The Sea and Cake leave Middle East tranquil

A review of The Sea and Cake at the Middle East Downstairs on November 13

, Staff

The Sea and Cake has been bopping around the music scene since the mid-90s, and during their time in the business they have developed nine albums and formed a devoted fan following with their soft, airy, indie rock sound. The foursome graced the Middle East in Cambridge with their presence on Wednesday night, and inside the club fans waited feverishly for the band to appear. The clock struck eleven and the wait was over — several cult followers made their way to the front of the stage to get in their fill of mellow, jazz-influenced soft rock.

The chattering patrons quickly became silent as all attention became focused on the band standing center stage.& Bassist Eric Claridge took a swig of his beer, the guitarist, Archer Prewitt, played a few warm up notes and they didn’t waste any time, getting directly in to the set after a few seconds of enthusiastic clapping from the crowd.

The band started with "Aerial," a track off their recently released Car Alarm album. Sam Prekop’s soft, breathy vocals combined with poppy, jazzy beats produced a melodic, relaxing sound. The sea of fans seemed to be in a trace, softly swaying their heads to the music, closing their eyes and seemingly becoming engulfed in the sound.&

As the show went on the sound remained the same, and while it was delivering a gentle, whimsical vibe, I started to get déjà vu when the fifth song consisted of a collaboration of gentle tones backing murmured vocals – yet again. The smooth sounds lacked distinction; there weren’t many interesting pitches or memorable solos to break up the soothing groove.

The rest of the set list consisted of several songs from their new album, including "On a Letter" and "Car Alarm," as well as several older jams, such as "The Argument," which was off of their ’97 album The Fawn, and was the most intriguing song of the night, adding a little funk and much-needed contrast with a more upbeat tempo and speedy drum beat.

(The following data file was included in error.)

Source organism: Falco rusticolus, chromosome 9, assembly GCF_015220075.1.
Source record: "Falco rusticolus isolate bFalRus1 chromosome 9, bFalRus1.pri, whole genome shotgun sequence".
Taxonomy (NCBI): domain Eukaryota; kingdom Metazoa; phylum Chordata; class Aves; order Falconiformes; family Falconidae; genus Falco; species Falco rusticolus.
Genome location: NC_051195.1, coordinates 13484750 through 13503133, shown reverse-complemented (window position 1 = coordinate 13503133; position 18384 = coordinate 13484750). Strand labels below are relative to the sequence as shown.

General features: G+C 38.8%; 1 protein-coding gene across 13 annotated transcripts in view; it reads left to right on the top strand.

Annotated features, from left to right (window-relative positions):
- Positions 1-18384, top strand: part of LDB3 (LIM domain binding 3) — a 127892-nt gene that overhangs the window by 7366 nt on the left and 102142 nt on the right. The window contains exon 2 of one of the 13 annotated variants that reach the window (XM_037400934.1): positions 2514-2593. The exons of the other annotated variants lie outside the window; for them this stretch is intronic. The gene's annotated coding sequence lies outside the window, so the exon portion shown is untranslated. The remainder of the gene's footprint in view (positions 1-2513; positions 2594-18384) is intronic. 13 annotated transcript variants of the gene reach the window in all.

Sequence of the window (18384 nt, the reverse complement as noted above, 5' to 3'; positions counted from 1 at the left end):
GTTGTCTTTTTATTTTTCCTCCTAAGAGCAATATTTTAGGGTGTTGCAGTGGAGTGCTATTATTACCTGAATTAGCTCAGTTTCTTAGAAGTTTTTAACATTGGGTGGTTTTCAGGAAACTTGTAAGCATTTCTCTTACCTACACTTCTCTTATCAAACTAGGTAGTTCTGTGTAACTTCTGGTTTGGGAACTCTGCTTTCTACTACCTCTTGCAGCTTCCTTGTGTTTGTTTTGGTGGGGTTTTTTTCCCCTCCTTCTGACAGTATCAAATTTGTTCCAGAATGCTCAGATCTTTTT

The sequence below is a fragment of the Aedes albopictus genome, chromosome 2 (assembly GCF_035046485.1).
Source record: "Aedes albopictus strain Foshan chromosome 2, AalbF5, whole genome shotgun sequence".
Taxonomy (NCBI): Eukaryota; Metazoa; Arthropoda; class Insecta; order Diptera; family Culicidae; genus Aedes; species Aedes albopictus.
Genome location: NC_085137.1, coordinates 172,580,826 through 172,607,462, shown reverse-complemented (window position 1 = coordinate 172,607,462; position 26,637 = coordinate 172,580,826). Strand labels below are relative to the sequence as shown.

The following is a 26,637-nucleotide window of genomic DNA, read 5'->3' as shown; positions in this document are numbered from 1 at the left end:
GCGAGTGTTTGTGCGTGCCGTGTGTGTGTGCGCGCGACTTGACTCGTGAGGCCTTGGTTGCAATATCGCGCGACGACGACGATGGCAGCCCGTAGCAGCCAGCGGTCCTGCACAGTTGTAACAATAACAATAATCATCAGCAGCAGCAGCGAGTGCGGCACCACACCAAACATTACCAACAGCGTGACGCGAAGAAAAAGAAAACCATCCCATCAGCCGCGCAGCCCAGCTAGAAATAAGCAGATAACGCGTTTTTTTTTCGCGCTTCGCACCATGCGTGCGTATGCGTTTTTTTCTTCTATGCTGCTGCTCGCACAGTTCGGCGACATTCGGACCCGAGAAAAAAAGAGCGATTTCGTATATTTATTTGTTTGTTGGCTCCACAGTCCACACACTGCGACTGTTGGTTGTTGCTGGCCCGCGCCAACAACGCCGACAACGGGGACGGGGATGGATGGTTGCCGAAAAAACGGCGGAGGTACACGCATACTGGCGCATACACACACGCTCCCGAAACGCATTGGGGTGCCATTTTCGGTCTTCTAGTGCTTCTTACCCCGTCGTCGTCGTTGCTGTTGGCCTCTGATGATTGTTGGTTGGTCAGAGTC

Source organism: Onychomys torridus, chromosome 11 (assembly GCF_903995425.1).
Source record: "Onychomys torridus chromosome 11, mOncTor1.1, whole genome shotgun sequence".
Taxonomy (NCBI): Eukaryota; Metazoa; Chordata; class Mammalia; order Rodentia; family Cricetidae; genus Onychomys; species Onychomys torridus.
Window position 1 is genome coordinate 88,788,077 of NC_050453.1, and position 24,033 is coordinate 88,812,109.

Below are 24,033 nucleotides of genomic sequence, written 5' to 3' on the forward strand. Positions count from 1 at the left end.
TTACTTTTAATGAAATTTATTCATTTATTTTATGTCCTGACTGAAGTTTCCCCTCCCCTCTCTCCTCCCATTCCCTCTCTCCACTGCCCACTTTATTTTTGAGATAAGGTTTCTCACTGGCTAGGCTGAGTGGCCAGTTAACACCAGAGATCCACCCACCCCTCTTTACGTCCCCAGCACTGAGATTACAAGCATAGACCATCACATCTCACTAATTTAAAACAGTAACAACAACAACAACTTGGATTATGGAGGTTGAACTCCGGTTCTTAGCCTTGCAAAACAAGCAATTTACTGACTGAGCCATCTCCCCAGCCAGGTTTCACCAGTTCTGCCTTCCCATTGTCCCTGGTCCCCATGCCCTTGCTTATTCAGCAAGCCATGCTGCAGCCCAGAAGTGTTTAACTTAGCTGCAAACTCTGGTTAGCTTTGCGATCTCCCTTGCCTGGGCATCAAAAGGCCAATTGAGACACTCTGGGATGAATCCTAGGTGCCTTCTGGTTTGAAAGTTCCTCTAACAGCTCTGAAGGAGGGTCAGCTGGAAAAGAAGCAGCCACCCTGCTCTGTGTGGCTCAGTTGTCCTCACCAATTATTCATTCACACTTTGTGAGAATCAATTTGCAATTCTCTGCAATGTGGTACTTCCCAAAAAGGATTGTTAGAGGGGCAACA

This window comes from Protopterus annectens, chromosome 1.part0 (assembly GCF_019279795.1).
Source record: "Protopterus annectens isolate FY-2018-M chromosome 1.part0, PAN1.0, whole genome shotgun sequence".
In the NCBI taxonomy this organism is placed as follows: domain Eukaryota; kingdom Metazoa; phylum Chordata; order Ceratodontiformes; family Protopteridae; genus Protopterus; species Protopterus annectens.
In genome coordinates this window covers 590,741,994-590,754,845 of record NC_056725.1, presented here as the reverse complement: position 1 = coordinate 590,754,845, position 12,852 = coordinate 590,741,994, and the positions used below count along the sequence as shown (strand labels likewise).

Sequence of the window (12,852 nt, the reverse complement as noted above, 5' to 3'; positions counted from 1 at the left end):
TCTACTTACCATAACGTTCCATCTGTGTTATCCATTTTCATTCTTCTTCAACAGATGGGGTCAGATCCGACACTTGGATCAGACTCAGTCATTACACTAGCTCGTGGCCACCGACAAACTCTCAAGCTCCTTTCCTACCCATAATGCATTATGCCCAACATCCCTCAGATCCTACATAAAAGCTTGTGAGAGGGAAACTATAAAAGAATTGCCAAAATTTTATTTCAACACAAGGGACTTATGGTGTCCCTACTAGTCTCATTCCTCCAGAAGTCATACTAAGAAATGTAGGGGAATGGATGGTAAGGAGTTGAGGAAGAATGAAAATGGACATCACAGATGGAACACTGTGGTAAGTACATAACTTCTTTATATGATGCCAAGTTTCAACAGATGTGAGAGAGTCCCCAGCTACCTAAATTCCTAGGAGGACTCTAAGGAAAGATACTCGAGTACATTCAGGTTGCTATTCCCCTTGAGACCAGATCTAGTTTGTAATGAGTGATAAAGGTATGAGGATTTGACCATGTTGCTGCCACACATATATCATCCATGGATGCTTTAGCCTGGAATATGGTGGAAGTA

The hypnotic state of the crowd inspired by the music carried on to the stage as Prepkop, Claridge, John McEntire on drums and Prewitt calmly played their separate roles, rarely interacting with the crowd or each other, and showing little emotion — most of them keeping their eyes closed for the majority of the set. It seemed like the raw emotion and excitement you normally get from a live show was replaced by a display of the band’s ability to become entranced with their music. Both displays are appreciated, but the latter is less adrenalin inducing or appealing for the eyes.

At the stroke of midnight the whimsical indie-rock experience was over; the band played their final song and exited the stage, but a few dozen devoted fans hadn’t had their full Sea and Cake fix, and encouraged an encore. The band complied, reappearing to deliver three more jazzy, mellow numbers as the remaining fans quietly swayed their heads and stared on in approval.&

In general, Sea and Cake is capable of delivering an interesting and calming experience with their music, but I would recommend buying the CD and listening from the comfort of your own home. Skip the live version; you won’t be missing much.

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